Tony Iommi, talking to the author backstage at the Leicester De Montfort Hall in 1986, would acknowledge the Blues as central to the very essence of Black Sabbath. “When we started both Geezer and I were playing guitar and we learned everything we knew from the Blues. Anyone who was serious about an instrument was either learning Blues or Jazz. The Blues is a great place to start, to build on and find your own style.” Did Tony find a grounding in the Blues the reason for a dearth in quality of latter day Rock acts? He was diplomatic. “I would recommend it to anyone. Don’t pick up a guitar and try to play my riffs. Get hold of some old Howlin’ Wolf or Willie Dixon records first. That’s the way to start. Ask Jimmy Page, Brian May, Rory Gallagher or Gary Moore or any of those guys. The thing is there are so many bands around today I can’t keep up. There were not that many bands around and it was very creative because everyone was trying to find something different. Everything was based on the Blues though—everything.

It really was inspiring, listening to what Jethro Tull, Taste, Cream, Traffic or Ten Years After were doing. There wasn’t the huge numbers of bands around then either so if somebody made a really good record everybody picked up on it really quickly. You were very conscious about trying not to sound like anybody else too. That was OK if you wanted to be a Pop star but if you thought you were serious you had to do your own thing. That doesn’t seem to happen so much anymore. I don’t actually listen to much Heavy Metal at all, which might sound a bit strange. Americans in particular find it amazing I don’t spend all my time listening to Black Sabbath albums. Instinctively if you put most bands of a certain age into a rehearsal situation the first thing they will play will be the Blues. When I’m at home I’ll still listen to my old Blues records, Hank Marvin or Frank Sinatra.”

Really? Frank Sinatra? “Yeah” he replied with a straight face. I thought that was a joke? “Oh no, I love Frank. He’s the best.”

Tony Iommi’s affection for big Frank, often hinted at by way of jocular remarks from other band members in interviews, is very real. Black Sabbath drummer Bev Bevan once revealed to the author that Iommi’s home listening consists almost exclusively of Sinatra and The Shadows and that Heavy Metal is conspicuous by its absence. Once some Sabbath fans received a rude reality check by pulling up at a red light on Sunset Strip in Los Angeles and discovering the car parallel to them contained Messrs. Iommi and Nicholls. The four Metal types, obligatory joint in hand and blasting out ‘Paranoid’ no less, sat open mouthed and incredulous next to the Sabbath duo, relaxing in their open top Corvette Stingray matching the volume with Sinatra’s ‘My Way’. “As soon as they recognised us they just could not believe the music Tony was playing” laughs Nicholls. “We told them that ‘My Way’ was a song off the new Sabbath album. They were so stoned I think they believed us!”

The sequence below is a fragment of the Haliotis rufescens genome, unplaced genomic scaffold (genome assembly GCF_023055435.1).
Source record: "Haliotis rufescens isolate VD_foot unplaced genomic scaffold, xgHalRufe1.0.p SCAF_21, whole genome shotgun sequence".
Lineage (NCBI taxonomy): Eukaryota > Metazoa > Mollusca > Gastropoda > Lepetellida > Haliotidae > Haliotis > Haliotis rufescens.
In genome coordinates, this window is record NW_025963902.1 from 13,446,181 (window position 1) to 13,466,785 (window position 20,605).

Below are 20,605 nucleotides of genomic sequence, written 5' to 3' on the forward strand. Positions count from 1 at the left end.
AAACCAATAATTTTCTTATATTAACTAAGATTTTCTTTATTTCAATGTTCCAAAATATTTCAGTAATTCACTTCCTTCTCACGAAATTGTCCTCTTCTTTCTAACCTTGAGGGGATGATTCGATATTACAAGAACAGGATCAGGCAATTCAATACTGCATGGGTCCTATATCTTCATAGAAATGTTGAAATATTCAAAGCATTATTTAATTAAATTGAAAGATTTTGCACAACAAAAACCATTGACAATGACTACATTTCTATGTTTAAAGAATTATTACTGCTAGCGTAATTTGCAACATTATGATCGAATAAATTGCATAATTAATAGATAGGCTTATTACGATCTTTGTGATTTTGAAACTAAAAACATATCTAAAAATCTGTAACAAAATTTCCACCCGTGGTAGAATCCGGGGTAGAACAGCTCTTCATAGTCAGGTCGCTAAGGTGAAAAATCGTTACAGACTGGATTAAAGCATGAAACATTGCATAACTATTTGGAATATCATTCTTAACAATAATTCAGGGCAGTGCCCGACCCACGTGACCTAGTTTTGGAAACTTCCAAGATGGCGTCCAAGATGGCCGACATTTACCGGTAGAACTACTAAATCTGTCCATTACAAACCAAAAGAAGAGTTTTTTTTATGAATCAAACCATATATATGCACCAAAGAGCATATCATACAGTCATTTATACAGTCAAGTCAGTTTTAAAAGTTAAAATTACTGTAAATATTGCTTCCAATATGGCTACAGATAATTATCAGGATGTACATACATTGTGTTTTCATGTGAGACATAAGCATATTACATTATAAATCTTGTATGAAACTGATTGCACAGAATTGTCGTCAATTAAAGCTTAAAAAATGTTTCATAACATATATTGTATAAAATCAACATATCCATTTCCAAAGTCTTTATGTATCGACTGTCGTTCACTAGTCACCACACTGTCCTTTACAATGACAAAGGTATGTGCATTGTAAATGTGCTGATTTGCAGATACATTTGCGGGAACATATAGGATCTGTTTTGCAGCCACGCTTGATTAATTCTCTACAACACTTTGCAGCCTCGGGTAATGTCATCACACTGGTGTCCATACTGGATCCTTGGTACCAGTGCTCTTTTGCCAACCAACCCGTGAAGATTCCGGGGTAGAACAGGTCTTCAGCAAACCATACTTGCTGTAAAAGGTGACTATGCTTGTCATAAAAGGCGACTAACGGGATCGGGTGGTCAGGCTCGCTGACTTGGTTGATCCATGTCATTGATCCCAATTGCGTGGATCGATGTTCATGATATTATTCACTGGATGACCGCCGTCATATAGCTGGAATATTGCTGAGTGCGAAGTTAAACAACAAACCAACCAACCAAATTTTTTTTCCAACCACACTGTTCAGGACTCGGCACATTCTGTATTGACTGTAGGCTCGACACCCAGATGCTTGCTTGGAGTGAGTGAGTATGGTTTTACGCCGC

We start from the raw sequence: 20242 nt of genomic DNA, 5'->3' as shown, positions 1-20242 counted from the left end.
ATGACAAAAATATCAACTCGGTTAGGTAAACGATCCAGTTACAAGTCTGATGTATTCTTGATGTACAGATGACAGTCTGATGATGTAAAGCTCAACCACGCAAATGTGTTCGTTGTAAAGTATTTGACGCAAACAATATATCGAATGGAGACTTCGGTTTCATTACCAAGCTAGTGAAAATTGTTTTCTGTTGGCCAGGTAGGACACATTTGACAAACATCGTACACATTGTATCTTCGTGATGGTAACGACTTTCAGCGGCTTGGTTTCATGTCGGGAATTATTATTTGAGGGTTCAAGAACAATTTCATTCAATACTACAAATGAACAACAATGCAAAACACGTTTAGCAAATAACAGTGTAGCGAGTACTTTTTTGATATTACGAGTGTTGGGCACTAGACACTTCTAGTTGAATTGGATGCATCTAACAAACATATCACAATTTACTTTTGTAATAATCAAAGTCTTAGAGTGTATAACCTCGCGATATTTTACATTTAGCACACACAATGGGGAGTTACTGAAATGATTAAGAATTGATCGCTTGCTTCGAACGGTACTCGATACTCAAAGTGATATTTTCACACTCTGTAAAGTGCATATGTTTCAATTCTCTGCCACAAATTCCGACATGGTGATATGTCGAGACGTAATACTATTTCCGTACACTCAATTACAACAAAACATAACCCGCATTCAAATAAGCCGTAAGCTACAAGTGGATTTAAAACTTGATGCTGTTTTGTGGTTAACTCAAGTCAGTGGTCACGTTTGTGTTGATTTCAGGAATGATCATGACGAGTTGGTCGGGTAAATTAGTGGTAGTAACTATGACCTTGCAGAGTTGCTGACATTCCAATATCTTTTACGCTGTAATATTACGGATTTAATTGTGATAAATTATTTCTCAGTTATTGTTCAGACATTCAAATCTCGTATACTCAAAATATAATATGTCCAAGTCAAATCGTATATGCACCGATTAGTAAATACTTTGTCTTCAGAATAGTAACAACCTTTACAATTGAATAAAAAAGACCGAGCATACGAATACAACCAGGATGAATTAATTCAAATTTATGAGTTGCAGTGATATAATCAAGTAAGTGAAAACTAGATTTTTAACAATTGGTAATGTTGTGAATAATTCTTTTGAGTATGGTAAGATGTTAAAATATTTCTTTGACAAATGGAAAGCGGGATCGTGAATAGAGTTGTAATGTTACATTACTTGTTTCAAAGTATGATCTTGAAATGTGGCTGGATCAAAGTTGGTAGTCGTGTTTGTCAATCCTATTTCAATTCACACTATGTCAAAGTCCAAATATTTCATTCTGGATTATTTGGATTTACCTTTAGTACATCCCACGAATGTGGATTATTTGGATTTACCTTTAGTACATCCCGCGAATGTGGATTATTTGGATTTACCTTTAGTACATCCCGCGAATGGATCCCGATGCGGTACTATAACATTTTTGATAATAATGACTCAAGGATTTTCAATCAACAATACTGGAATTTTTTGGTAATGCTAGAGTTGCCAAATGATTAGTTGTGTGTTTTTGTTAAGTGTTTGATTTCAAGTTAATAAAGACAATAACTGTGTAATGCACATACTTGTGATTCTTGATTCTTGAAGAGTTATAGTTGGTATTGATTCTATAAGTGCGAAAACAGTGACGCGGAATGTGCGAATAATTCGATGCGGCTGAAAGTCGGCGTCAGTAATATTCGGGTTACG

David Donato of course would be privileged to catch these moments of musical inspiration and relaxation first hand. “I have some great memories of walking into rehearsal, watching them do an orchestral warmup. They loved the old Blues stuff and those guys just had such a mastery of their instruments. The three of them were great; they just blew me away every day. Sometimes I would just sit and watch them play the Blues. They would just be away in another world. Wonderful times. It gave me every reason to be the best I could be.” The now infamous photo session that appeared in the Rock magazines was taken a couple of months into David’s employ. “Those pictures were taken before we did the demo. I remember going back and forth to Tony and Geezer’s places writing up new songs at the time.”